Portable generators provide power when the grid goes out, and this can make them attractive to thieves in the aftermath of an emergency, such as a hurricane. Since operating generators too close to the house creates the potential for carbon monoxide poisoning, learn how to secure your generator and deter thieves.
Why Protect a Generator
When there’s no power, people may become desperate. If you are the only one in your neighborhood with a generator, you may soon become the envy of all your neighbors — and some could plot to steal the unit out from under you. The best way to prevent theft is to secure the generator so that it cannot be moved: most thieves are opportunists who see something they can take and grab it. If your generator can’t be stolen easily, they will look for something unsecured.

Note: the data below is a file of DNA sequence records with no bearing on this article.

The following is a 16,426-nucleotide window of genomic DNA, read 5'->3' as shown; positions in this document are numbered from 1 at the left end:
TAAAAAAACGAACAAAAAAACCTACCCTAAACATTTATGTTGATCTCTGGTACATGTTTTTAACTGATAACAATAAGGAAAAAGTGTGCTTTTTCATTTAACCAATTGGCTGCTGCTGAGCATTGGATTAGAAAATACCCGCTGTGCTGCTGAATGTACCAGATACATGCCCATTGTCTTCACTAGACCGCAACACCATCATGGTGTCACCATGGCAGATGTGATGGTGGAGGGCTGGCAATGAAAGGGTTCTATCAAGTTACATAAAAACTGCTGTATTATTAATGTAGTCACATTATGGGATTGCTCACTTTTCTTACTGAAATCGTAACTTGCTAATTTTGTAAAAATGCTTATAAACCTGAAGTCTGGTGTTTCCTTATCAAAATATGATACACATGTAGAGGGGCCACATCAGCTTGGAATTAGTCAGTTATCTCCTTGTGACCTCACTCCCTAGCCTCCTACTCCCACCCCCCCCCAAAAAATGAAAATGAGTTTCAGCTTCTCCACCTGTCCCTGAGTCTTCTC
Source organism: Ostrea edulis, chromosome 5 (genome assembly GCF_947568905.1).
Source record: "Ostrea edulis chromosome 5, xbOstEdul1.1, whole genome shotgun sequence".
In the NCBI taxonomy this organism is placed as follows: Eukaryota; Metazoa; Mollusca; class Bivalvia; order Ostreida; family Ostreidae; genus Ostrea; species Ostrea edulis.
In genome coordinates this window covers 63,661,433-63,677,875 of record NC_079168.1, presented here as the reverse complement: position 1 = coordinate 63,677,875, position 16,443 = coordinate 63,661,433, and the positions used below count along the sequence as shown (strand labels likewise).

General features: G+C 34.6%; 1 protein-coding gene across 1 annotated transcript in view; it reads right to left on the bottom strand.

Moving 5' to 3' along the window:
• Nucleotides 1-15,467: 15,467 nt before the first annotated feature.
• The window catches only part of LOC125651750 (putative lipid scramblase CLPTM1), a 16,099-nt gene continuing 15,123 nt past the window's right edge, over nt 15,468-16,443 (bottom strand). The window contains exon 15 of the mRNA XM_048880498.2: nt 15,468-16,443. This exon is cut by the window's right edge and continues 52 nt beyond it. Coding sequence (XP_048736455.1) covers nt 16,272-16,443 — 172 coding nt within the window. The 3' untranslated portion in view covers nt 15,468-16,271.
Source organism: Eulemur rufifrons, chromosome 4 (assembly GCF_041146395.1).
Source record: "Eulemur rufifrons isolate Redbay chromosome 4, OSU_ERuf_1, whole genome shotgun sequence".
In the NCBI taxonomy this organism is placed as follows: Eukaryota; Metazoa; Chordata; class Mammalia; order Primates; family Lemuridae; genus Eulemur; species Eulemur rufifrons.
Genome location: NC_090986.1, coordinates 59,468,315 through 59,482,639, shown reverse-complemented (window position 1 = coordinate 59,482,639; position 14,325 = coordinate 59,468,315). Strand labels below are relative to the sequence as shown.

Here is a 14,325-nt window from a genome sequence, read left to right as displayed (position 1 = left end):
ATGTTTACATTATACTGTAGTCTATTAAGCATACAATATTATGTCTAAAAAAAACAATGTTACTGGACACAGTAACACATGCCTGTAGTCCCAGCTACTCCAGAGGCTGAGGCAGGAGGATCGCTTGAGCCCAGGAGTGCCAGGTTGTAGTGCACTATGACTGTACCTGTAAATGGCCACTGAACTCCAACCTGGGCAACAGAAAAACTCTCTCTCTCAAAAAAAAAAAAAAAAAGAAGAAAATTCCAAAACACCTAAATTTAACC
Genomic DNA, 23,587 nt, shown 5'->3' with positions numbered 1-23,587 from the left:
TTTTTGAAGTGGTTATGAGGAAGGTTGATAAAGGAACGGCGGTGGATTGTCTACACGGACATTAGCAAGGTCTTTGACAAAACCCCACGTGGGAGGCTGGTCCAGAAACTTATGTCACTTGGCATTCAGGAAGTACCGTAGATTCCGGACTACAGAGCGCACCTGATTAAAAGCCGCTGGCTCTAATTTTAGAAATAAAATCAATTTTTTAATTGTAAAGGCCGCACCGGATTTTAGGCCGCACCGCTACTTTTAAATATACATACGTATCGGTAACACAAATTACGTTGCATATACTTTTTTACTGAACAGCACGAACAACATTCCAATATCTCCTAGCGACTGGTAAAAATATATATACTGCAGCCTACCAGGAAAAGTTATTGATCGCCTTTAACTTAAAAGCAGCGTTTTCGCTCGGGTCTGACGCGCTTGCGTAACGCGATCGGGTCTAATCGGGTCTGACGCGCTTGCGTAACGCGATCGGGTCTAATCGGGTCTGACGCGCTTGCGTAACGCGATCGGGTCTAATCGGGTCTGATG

How to Protect a Generator During Emergencies
When you are not using the generator, it can be stored inside a locked garage, out of sight and thus out of mind. However, you’ll need the unit closer to your home (but not too close, due to the risk of carbon monoxide poisoning) when in operation, so you can plug appliances into the generator ports. Thus, you need a secondary solution to lock the generator in place. That’s where AnchorHog®, which was invented by Frank Lauyans, comes in handy.
AnchorHog attaches to a wall or concrete stud and allows you to secure your generator using a chain lock. Built from high-quality metal, the AnchorHog is safe and durable for outdoor use. The unit has a small footprint, so it blends in, but provides a big advantage in safely securing expensive equipment.
Take action to protect your generator now, so the next time you need it to power your home in an emergency, you won’t also have to worry about thieves.